History and Evolution of
The first known parachute design, sketched in 1495 by
Leonardo da Vinci, was a pyramid-shaped canopy supported
by wooden poles. This early design was not tested until
the 19th century, when a significant flaw was noted
-- the chute violently swayed and oscillated
during descent. This was because the air that the parachute
had passed through—called its wake—was
forming alternating eddies behind the canopy, first
on one side and then on the other. This made the canopy
begin to oscillate, which caused air inside the canopy
to "spill out" from alternating sides, making
the swaying more extreme.
The early designs lacked a vent at the top or apex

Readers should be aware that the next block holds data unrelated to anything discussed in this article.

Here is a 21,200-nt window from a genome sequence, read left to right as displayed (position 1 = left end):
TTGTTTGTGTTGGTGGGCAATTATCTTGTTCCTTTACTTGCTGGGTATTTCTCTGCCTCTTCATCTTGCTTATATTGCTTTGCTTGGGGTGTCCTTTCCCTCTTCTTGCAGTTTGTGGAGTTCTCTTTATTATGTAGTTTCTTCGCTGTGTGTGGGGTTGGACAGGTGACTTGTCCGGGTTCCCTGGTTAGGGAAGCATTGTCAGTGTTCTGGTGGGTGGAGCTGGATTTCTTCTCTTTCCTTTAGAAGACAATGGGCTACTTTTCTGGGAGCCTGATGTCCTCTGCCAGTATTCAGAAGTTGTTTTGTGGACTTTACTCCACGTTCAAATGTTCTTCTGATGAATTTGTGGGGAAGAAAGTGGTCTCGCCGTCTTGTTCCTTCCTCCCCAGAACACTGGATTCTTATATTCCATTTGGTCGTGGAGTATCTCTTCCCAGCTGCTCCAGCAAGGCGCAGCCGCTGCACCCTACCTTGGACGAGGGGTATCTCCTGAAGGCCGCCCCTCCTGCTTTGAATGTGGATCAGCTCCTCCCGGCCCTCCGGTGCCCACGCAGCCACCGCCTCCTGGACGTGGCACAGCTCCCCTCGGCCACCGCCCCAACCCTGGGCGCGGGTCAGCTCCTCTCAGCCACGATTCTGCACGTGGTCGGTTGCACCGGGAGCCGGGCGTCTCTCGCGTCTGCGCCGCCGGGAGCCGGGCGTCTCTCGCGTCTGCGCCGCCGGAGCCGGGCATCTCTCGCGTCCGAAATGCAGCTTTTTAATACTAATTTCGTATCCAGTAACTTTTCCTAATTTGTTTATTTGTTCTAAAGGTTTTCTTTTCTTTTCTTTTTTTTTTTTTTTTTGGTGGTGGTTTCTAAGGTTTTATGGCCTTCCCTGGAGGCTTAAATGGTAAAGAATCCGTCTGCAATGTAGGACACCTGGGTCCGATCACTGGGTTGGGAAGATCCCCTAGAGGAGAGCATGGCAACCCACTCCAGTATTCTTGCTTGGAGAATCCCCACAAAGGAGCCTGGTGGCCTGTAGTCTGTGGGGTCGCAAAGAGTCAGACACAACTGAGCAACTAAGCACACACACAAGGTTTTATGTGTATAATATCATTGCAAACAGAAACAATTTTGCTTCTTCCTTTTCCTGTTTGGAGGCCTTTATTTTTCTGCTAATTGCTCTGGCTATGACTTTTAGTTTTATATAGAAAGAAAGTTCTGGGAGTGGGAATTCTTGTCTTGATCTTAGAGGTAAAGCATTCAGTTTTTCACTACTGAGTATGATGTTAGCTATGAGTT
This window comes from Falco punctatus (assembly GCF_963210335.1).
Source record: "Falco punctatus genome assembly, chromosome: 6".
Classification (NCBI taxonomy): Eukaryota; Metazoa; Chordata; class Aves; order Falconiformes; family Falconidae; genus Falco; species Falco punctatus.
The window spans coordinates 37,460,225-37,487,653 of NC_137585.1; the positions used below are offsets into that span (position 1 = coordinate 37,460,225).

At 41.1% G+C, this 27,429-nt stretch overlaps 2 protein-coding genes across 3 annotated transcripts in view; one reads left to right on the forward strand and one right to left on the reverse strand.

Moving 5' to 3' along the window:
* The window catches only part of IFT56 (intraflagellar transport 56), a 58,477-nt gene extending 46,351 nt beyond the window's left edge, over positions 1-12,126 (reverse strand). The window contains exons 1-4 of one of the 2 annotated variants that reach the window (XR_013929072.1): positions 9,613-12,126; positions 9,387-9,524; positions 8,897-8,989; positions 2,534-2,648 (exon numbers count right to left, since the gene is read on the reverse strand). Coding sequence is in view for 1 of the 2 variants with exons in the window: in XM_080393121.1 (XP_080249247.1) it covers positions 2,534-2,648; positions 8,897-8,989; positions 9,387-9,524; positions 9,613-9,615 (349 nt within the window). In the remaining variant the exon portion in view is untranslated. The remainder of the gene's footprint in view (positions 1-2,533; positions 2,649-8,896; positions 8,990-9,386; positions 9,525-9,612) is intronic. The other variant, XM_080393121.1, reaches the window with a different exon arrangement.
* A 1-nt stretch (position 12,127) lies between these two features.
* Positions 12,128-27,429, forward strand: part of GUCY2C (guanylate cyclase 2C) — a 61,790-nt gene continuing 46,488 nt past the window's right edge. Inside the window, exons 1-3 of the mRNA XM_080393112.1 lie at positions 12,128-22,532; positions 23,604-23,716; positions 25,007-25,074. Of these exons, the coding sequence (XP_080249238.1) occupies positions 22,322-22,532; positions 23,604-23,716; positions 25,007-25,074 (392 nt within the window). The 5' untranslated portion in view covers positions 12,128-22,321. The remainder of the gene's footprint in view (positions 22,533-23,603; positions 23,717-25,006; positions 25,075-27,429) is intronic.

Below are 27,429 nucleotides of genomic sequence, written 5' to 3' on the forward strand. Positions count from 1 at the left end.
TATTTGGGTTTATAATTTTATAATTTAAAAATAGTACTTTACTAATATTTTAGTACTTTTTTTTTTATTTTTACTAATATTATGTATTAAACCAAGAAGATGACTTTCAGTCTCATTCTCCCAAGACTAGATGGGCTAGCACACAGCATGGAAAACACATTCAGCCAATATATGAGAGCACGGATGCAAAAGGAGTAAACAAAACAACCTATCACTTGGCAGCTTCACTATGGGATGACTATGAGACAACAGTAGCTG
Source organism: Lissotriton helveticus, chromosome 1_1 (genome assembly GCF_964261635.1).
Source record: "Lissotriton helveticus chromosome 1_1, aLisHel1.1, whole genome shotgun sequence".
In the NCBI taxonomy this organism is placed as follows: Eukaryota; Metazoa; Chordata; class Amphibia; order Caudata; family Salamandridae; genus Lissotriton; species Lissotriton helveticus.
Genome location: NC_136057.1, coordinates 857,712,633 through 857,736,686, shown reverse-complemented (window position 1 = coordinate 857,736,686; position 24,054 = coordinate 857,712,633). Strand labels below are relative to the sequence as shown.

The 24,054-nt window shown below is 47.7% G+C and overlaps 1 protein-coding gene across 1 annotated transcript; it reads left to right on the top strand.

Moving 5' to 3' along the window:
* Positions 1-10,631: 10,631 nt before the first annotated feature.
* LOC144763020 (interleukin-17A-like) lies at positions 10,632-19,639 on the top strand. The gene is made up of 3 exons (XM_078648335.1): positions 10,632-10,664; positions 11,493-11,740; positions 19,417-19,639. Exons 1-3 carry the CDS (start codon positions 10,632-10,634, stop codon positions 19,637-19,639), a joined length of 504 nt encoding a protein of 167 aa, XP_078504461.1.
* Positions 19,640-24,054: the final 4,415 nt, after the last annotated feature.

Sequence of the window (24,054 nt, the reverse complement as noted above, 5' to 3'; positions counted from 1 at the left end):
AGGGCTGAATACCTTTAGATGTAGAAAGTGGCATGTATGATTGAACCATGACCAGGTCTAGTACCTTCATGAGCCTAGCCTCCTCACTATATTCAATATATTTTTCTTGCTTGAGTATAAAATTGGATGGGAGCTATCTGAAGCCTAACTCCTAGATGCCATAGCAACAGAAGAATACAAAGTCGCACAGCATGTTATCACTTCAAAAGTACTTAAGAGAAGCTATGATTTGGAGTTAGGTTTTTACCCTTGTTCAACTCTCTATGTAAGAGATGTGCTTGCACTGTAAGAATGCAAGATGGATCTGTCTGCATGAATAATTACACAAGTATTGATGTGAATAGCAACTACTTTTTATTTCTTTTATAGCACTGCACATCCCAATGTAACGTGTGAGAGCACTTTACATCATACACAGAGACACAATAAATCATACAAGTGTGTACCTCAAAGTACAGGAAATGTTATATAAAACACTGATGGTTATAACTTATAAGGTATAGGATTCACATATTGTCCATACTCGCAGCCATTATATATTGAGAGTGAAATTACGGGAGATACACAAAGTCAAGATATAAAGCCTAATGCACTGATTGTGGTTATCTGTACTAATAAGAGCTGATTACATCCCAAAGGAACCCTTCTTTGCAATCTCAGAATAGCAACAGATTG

of the canopy. Adding a vent there produces a vertical
stream of air in the middle of the wake that combats
the formation of alternating eddies. Oscillations are
dampened and chute descent becomes more stable.
Parachute Design Tip: During moments
when a parachute is tipped at an angle during an oscillation,
it falls faster (and also is at risk of collapsing completely).
Reducing oscillations keeps the parachute oriented so
that it creates the most drag.